• One of the most popular Ford light-duty pickup designs
• Iconic styling and enhanced passenger comfort
• Older attractive restoration with attractive colors
• Offered in good running and driving order
215 cid OHV inline six-cylinder engine, single-barrel carburetor, 101 HP, three-speed manual transmission, solid front and live rear axles, four-wheel hydraulic drum brakes; wheelbase: 117”
Redesigned for 1953, the highly successful F-100 was the successor to the F-1 which was the first postwar light-duty design from Ford. The redesigned cab of the F-100 was restyled and, while certainly attractive, it echoed the design of Ford's passenger cars and was laid out with occupants in mind, including a seat measuring fully five feet wide and dimensions offering greater hip, leg, shoulder, and leg room for those inside. Windshield area was increased 55 percent, and the glass was curved rather than flat, for much-improved visibility. The rear window was full-width and the side window ledges were lowered for better visibility while turning and parking. Buyers could choose between the standard cab or the Deluxe cab with a headliner, stainless drip-rail moldings, a sun visor for the passenger, a cigar lighter, driver and passenger armrests, chrome vent-window moldings, twin horns, foam seat padding, and chrome grille elements.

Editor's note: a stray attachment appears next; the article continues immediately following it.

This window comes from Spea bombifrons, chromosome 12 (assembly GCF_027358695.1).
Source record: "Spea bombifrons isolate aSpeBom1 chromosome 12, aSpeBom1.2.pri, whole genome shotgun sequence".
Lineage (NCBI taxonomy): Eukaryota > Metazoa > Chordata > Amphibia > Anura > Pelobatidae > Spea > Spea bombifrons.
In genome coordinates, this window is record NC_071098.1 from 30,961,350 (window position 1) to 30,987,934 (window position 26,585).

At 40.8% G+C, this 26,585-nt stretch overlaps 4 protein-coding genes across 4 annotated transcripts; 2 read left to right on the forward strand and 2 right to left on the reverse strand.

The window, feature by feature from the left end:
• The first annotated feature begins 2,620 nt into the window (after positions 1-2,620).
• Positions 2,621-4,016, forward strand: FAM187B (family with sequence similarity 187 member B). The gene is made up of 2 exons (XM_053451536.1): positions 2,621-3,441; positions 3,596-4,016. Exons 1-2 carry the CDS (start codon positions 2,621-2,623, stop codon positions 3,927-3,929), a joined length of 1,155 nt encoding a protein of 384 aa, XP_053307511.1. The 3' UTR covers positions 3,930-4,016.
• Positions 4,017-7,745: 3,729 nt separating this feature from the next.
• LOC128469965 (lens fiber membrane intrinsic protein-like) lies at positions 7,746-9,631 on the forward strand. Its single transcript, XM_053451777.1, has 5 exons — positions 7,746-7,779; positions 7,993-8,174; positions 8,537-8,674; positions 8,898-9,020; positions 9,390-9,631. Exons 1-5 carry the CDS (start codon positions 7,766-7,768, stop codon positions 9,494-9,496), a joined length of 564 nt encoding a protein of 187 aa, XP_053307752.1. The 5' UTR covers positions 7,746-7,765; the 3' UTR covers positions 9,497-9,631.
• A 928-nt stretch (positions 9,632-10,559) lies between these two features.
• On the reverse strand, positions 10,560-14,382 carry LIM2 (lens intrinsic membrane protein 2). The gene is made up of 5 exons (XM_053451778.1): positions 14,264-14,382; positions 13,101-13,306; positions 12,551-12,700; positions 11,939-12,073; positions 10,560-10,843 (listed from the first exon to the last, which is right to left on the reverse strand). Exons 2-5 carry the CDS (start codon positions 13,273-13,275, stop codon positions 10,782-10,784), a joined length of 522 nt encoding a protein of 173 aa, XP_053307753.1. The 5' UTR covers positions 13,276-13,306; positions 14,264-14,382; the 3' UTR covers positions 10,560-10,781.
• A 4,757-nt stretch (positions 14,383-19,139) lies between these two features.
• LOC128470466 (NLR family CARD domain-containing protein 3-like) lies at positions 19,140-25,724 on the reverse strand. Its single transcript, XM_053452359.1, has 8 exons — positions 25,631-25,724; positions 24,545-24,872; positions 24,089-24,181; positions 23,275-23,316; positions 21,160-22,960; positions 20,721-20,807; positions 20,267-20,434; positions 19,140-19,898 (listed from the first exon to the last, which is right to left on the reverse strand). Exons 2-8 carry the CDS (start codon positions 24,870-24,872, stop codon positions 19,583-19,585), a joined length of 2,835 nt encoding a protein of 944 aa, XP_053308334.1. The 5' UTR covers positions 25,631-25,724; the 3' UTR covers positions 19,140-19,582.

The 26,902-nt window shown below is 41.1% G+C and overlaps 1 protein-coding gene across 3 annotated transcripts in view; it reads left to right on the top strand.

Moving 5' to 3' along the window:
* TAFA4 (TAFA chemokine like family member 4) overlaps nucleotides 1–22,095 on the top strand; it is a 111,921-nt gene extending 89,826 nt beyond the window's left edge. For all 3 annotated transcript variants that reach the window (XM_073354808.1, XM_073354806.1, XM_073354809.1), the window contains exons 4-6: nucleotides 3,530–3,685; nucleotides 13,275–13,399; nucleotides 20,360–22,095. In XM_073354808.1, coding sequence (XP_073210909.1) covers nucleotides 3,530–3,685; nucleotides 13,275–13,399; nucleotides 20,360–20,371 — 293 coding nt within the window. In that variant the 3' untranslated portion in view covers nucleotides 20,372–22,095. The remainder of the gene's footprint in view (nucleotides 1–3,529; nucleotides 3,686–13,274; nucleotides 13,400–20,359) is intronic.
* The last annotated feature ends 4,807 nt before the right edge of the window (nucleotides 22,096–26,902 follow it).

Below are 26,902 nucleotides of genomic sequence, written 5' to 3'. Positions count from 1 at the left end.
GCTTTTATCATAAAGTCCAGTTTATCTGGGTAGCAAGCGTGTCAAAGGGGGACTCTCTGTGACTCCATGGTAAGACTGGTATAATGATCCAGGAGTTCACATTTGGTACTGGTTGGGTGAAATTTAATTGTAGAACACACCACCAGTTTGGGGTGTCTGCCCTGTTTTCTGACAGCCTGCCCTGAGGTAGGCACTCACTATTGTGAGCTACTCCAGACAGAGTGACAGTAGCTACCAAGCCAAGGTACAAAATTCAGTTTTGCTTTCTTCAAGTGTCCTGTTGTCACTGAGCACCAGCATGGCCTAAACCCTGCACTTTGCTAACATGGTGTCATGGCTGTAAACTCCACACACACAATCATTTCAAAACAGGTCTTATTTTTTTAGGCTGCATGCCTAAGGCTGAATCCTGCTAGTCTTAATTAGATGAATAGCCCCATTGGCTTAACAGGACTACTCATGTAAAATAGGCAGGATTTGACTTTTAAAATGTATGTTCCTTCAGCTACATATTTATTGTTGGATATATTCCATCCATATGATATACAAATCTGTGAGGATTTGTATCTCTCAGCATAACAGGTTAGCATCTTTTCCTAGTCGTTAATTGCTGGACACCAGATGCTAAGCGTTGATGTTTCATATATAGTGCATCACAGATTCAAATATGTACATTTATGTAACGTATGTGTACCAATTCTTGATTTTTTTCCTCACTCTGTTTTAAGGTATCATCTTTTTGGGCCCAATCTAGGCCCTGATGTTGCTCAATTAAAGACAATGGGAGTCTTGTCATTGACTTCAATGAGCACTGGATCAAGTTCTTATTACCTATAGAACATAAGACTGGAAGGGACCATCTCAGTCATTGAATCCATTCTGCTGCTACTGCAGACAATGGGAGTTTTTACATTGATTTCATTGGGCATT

Given 1953’s Golden Anniversary status at Ford, the F-100 was equipped with a commemorative horn button, with a special gold rim and "50th Anniversary 1903-1953" callout. While the F-100 rode a four-inch shorter wheelbase than before, its front axle was moved back four inches for improved maneuverability. Better stability and ride were via longer front and rear leaf springs. Engine choices for 1953 were a 215 cubic-inch overhead valve straight-six or 239 cubic-inch Flathead V-8. However, 1953 was the last year for the venerable Flathead V-8 in the F-series trucks, with the new “Y-block “ unit becoming the standard V-8 for 1954. The 215 cubic-inch six was rated at 101 horsepower and 185-lbs. ft. of torque, just five fewer horses than the Flathead V-8. Transmission choices were an automatic – an F-Series first and only initially available with the F-100. The Ford-O-Matic Drive automatic was matched with a 3.92:1 rear end. Manual transmissions included a column-shifted three-speed, a three-speed with overdrive, or a floor-shifted four-speed. The three- and four-speed transmissions were mated to either 3.92 or 4.27 rear ends.
The 1953 F-100 was an unqualified success, earning over 26 percent of the U.S. light-duty truck market in 1953, Offered from the Monical Collection, this 1953 Ford F-100 pickup continues to benefit from an older restoration with nice colors, chrome bumpers, a usable interior, and a striking cargo bed with wooden flooring, and stainless strips. Equipped with a 215 cubic-inch ‘six’ and three-speed manual transmission, this F-100 is also equipped with a desirable heater. Attractively presented, it is a nice example of one of Ford’s most successful light-truck lines and highly enjoyable, being offered in good running and driving order.
1953 Ford F-100 Pickup Truck
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